Monday, February 27, 2017

Comments by Carolina Partners in Mental Healthcare

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  • We strongly disagree with this article, which neglects a lot of important information and uses selective hearing to distort what Carrie Fisher was about and also to distort the evidence for mental illness as a real disorder.

    Mental illnesses have a long history of biological evidence. For example, researchers have demonstrated that people with depression have an overactive area of the brain, called Brodmann area 25. Szchizophrenia has been linked to specific genes, as PTSD and autism have been linked to specific brain abnormalities. Suicide has been linked to a decreased concentration of serotonin in the brain. OCD has been linked to increased
    activity in the basal ganglia region of the brain.

    Eric Kandel, MD, a Nobel Prize laureate and professor of brain science at Columbia University, says, “All mental processes are brain processes, and therefore all disorders of mental functioning are biological diseases…The brain is the organ of the mind. Where else could [mental illness] be if not in the brain?”

    You’re right that mental illness is also affected by social and environmental conditions–by a person’s disposition, or upbringing, or current environment. It’s also true that mental illness is affected by drug use (both prescribed and not prescribed). So are other medical conditions, such as heart disease and cancer. And it’s true that mental illness is often difficult to diagnose because of
    1) the current limitations of the field of research. Thomas R. Insel, MD, director of the National Institute of Mental Health, for example, talks about how the diagnosis and treatment of mental illness today is where cardiology was 100 years ago, concluding that we need to continue scientific research of mental illnesses. ( There’s a longer quote on this below.)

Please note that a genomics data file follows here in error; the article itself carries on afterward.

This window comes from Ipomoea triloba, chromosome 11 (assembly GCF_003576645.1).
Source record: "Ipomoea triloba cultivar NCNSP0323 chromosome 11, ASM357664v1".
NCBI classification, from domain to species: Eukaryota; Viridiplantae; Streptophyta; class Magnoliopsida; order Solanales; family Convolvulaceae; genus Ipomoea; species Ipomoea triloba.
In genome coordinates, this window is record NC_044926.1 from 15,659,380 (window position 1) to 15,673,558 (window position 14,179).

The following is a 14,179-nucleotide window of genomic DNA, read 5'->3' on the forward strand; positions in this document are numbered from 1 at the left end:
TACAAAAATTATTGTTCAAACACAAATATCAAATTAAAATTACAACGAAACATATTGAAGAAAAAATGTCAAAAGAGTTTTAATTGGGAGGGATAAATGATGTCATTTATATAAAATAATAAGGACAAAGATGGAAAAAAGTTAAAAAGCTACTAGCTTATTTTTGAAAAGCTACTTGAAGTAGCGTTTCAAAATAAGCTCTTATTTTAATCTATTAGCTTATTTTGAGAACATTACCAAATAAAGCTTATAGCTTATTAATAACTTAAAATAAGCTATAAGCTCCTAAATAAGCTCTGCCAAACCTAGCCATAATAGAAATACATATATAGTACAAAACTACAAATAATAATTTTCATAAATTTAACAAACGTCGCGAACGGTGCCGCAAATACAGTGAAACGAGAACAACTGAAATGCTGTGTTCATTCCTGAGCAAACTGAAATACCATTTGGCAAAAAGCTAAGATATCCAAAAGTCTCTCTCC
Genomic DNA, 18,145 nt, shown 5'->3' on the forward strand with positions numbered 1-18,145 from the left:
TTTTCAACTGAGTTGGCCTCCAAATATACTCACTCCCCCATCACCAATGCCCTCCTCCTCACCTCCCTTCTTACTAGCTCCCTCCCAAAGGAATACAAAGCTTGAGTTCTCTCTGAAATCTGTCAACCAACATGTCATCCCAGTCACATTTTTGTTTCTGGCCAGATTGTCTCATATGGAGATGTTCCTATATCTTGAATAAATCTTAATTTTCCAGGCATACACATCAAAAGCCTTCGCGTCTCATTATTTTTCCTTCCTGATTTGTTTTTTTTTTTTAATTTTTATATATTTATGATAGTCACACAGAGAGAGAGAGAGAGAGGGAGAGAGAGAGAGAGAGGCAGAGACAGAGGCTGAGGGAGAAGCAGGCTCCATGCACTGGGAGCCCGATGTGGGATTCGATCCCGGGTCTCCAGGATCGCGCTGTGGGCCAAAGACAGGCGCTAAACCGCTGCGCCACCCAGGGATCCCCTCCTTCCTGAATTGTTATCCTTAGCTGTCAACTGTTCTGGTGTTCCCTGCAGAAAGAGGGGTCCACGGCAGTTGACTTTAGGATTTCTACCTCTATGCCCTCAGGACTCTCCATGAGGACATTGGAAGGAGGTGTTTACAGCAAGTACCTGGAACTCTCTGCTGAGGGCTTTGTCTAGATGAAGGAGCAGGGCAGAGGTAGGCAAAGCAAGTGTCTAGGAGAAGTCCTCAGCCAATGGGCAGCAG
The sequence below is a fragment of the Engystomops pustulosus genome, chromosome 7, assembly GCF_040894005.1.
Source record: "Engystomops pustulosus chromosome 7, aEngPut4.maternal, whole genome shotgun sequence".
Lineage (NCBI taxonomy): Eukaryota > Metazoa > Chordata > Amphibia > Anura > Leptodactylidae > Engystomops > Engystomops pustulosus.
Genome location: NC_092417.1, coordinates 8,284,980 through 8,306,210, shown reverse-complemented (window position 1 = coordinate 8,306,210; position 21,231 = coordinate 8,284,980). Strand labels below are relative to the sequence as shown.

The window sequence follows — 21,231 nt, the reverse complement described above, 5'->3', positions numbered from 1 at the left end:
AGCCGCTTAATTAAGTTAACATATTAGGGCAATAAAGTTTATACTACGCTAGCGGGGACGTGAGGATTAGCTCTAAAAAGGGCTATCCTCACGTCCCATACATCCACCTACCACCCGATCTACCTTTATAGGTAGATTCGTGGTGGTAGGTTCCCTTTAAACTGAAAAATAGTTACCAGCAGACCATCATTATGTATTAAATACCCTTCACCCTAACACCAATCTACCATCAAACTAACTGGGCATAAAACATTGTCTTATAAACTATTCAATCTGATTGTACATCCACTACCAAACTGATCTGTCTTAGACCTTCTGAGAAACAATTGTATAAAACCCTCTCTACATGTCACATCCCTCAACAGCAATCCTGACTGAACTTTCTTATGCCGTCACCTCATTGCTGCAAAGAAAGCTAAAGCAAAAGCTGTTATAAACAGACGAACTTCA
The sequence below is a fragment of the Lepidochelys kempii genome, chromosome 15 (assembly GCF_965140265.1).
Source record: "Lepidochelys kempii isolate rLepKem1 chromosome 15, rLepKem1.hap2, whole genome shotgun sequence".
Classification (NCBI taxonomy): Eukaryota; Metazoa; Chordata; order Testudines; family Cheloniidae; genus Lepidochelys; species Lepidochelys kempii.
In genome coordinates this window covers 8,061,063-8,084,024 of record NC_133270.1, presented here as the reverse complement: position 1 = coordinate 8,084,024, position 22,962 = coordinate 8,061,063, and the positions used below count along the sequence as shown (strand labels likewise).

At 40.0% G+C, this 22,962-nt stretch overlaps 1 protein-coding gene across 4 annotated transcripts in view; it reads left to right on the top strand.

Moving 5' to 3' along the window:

2) mental illness symptoms often overlap with symptoms caused by other illnesses, for example, someone with cancer may also become depressed after diagnosis. Or someone’s fatigue may be caused by a vitamin deficiency, rather than by depression.

    While considering all these factors, it is still completely inaccurate to state that there is no biological foundation for mental illnesses. They are not “make-believe” diseases, but rather are caused by a variety of factors, including biological ones. As we understand more about mental illness through research we will (as we have with cardiology, for example) gain more precise vehicles for measuring and understanding the biological implications of these disorders.

    Longer aforementioned quote:
    Take cardiology, Insel says. A century ago, doctors had little knowledge of the biological basis of heart disease. They could merely observe a patient’s physical presentation and listen to the patient’s subjective complaints. Today they can measure cholesterol levels, examine the heart’s electrical impulses with EKG, and take detailed CT images of blood vessels and arteries to deliver a precise diagnosis. As a result, Insel says, mortality from heart attacks has dropped dramatically in recent decades. “In most areas of medicine, we now have a whole toolkit to help us know what’s going on, from the behavioral level to the molecular level. That has really led to enormous changes in most areas of medicine,” he says.
    Insel believes the diagnosis and treatment of mental illness is today where cardiology was 100 years ago. And like cardiology of yesteryear, the field is poised for dramatic transformation, he says. “We are really at the cusp of a revolution in the way we think about the brain and behavior, partly because of technological breakthroughs. We’re finally able to answer some of the fundamental questions.”